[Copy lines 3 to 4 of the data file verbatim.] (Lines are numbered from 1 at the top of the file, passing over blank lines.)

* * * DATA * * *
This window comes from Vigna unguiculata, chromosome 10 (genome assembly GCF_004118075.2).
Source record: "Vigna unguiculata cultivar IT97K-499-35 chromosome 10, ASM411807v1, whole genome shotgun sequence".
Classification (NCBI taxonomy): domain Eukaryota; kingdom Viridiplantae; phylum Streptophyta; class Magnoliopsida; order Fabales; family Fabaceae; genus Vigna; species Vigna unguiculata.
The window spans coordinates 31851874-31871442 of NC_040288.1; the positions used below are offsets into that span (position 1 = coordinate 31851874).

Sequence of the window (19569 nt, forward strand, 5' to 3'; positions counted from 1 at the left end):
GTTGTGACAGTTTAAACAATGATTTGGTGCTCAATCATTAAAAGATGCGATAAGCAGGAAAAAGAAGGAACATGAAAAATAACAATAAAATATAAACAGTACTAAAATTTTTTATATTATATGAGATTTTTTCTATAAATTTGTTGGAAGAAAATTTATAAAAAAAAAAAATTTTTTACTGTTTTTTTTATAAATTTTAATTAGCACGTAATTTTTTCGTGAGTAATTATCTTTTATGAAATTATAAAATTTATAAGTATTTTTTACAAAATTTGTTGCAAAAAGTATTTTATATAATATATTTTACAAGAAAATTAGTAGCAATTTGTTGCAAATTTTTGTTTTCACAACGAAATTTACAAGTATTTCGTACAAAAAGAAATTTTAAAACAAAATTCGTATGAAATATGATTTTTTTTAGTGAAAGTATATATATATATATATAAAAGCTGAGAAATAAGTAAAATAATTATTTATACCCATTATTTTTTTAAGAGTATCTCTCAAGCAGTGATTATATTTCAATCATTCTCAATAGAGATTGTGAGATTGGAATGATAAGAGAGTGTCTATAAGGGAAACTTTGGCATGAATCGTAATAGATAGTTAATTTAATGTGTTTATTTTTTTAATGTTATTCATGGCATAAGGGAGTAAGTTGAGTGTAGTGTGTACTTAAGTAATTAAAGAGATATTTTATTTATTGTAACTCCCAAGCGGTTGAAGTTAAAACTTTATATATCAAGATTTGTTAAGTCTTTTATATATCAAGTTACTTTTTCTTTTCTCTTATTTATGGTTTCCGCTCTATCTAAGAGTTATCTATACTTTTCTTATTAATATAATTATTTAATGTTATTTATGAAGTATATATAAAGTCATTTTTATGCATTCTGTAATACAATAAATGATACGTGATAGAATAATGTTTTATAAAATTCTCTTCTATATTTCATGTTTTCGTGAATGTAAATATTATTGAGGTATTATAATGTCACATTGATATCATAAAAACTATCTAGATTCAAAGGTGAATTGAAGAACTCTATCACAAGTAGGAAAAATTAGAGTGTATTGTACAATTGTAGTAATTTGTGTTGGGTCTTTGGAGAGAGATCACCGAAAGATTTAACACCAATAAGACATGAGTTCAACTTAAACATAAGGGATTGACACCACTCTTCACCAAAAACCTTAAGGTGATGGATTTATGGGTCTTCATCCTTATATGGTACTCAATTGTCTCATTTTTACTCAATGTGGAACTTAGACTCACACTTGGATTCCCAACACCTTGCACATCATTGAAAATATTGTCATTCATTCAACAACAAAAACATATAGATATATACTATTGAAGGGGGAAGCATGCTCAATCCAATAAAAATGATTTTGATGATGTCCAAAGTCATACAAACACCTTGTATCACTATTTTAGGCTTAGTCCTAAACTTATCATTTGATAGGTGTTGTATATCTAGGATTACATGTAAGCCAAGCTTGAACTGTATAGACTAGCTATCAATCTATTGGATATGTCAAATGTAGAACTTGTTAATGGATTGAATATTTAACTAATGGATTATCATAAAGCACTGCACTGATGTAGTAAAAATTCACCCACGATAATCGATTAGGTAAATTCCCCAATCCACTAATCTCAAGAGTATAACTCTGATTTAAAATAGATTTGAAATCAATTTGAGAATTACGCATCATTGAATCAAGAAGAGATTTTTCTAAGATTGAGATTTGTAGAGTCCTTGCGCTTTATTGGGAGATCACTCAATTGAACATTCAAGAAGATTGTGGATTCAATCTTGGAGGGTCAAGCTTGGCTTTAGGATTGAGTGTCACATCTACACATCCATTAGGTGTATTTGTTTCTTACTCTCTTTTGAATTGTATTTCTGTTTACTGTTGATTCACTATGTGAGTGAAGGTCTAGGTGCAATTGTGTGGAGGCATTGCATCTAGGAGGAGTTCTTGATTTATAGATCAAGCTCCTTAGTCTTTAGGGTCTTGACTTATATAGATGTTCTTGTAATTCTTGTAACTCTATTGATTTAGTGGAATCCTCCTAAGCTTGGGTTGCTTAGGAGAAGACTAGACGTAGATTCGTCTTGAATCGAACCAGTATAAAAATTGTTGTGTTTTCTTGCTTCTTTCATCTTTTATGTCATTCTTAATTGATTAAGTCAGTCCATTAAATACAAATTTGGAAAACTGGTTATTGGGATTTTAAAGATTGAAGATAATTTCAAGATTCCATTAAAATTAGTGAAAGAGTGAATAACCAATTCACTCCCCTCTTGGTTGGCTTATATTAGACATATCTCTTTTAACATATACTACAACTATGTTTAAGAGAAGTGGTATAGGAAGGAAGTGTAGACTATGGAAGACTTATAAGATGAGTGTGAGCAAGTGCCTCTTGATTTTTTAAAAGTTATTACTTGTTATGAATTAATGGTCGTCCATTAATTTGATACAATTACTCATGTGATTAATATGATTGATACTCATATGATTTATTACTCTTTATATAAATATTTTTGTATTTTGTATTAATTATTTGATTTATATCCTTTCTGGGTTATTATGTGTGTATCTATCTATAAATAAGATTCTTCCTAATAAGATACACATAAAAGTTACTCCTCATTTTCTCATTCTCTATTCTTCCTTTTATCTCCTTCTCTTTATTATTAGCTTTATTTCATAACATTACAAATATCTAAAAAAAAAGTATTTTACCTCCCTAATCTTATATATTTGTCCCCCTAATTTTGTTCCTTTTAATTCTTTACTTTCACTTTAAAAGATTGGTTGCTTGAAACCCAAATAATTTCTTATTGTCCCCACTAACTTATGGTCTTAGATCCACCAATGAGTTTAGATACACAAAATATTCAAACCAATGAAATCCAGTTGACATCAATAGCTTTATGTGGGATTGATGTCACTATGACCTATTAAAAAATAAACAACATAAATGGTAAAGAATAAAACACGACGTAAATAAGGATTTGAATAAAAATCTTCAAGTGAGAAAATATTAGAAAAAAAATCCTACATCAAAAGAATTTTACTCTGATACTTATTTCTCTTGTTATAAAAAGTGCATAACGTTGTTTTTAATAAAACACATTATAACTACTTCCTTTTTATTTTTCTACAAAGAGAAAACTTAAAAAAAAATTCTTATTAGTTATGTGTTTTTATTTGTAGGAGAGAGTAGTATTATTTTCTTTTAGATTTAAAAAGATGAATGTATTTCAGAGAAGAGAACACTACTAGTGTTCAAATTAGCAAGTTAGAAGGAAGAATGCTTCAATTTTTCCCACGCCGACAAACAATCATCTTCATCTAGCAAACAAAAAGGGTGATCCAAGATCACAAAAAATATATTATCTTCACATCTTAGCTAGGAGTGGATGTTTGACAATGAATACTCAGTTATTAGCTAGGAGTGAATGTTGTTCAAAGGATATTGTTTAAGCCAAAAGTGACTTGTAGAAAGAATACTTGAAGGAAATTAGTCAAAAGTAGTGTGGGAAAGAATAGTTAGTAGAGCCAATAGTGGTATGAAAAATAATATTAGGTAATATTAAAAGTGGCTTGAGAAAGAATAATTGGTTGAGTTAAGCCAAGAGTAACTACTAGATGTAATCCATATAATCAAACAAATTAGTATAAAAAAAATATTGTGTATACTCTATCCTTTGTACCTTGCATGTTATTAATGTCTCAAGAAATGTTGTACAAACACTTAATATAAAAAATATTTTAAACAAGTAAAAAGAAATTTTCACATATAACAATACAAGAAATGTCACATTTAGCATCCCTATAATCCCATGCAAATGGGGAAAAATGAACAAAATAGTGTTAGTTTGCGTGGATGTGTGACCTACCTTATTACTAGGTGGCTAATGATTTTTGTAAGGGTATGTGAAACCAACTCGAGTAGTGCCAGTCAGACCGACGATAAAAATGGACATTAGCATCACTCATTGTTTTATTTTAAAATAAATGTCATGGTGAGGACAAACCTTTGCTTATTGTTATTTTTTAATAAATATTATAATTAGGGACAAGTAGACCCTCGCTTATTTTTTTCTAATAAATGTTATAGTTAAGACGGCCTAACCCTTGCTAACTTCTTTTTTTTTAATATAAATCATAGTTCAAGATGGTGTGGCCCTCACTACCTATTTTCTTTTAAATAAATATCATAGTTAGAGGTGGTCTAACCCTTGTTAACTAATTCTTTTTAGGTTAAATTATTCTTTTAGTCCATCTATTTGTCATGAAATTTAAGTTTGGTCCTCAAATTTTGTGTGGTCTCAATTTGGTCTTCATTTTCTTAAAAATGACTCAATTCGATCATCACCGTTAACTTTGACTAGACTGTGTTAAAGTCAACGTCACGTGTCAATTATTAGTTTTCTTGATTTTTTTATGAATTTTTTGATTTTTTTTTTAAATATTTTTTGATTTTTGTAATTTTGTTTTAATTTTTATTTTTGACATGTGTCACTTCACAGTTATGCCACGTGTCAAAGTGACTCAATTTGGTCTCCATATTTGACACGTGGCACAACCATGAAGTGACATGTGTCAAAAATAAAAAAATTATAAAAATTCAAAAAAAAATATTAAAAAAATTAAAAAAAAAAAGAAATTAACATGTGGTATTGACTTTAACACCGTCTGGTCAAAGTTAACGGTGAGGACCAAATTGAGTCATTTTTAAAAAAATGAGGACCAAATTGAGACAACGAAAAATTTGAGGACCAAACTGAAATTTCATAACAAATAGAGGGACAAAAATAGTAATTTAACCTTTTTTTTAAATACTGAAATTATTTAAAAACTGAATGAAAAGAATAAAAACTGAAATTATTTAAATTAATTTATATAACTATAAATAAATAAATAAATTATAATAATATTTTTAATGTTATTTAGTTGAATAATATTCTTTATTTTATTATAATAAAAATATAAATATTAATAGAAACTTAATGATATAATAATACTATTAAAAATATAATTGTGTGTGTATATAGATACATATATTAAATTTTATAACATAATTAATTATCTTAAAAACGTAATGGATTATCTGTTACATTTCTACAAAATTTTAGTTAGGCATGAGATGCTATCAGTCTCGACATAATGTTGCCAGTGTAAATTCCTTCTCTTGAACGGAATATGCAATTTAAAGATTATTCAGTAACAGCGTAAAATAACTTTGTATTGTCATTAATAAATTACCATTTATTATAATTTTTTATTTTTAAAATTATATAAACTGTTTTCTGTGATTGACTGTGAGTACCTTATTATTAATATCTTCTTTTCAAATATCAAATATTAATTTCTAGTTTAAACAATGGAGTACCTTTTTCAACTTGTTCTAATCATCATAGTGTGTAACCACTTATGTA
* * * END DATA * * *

Classification (NCBI taxonomy): domain Eukaryota; kingdom Viridiplantae; phylum Streptophyta; class Magnoliopsida; order Fabales; family Fabaceae; genus Vigna; species Vigna unguiculata.
The window spans coordinates 31851874-31871442 of NC_040288.1; the positions used below are offsets into that span (position 1 = coordinate 31851874).